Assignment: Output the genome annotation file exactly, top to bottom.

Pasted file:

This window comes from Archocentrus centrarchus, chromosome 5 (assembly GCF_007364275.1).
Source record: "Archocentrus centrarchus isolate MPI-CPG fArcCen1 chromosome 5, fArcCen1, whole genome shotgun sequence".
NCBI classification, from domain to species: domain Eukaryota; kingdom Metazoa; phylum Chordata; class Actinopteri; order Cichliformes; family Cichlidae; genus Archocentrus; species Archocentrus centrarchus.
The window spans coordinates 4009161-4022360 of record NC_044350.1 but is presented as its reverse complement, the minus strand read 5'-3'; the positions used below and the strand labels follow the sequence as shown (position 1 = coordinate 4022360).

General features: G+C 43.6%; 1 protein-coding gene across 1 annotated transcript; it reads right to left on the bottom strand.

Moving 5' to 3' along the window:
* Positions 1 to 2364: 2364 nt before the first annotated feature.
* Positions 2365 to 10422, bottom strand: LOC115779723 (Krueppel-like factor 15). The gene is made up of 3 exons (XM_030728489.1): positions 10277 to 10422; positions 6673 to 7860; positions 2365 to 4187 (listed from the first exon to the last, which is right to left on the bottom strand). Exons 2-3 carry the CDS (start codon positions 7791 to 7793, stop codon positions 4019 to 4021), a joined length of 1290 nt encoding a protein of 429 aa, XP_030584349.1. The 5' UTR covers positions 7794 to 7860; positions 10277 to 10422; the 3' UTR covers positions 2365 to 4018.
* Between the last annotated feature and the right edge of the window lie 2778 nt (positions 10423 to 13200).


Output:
This window comes from Archocentrus centrarchus, chromosome 5 (assembly GCF_007364275.1).
Source record: "Archocentrus centrarchus isolate MPI-CPG fArcCen1 chromosome 5, fArcCen1, whole genome shotgun sequence".
NCBI classification, from domain to species: domain Eukaryota; kingdom Metazoa; phylum Chordata; class Actinopteri; order Cichliformes; family Cichlidae; genus Archocentrus; species Archocentrus centrarchus.
The window spans coordinates 4009161-4022360 of record NC_044350.1 but is presented as its reverse complement, the minus strand read 5'-3'; the positions used below and the strand labels follow the sequence as shown (position 1 = coordinate 4022360).

General features: G+C 43.6%; 1 protein-coding gene across 1 annotated transcript; it reads right to left on the bottom strand.

Moving 5' to 3' along the window:
* Positions 1 to 2364: 2364 nt before the first annotated feature.
* Positions 2365 to 10422, bottom strand: LOC115779723 (Krueppel-like factor 15). The gene is made up of 3 exons (XM_030728489.1): positions 10277 to 10422; positions 6673 to 7860; positions 2365 to 4187 (listed from the first exon to the last, which is right to left on the bottom strand). Exons 2-3 carry the CDS (start codon positions 7791 to 7793, stop codon positions 4019 to 4021), a joined length of 1290 nt encoding a protein of 429 aa, XP_030584349.1. The 5' UTR covers positions 7794 to 7860; positions 10277 to 10422; the 3' UTR covers positions 2365 to 4018.
* Between the last annotated feature and the right edge of the window lie 2778 nt (positions 10423 to 13200).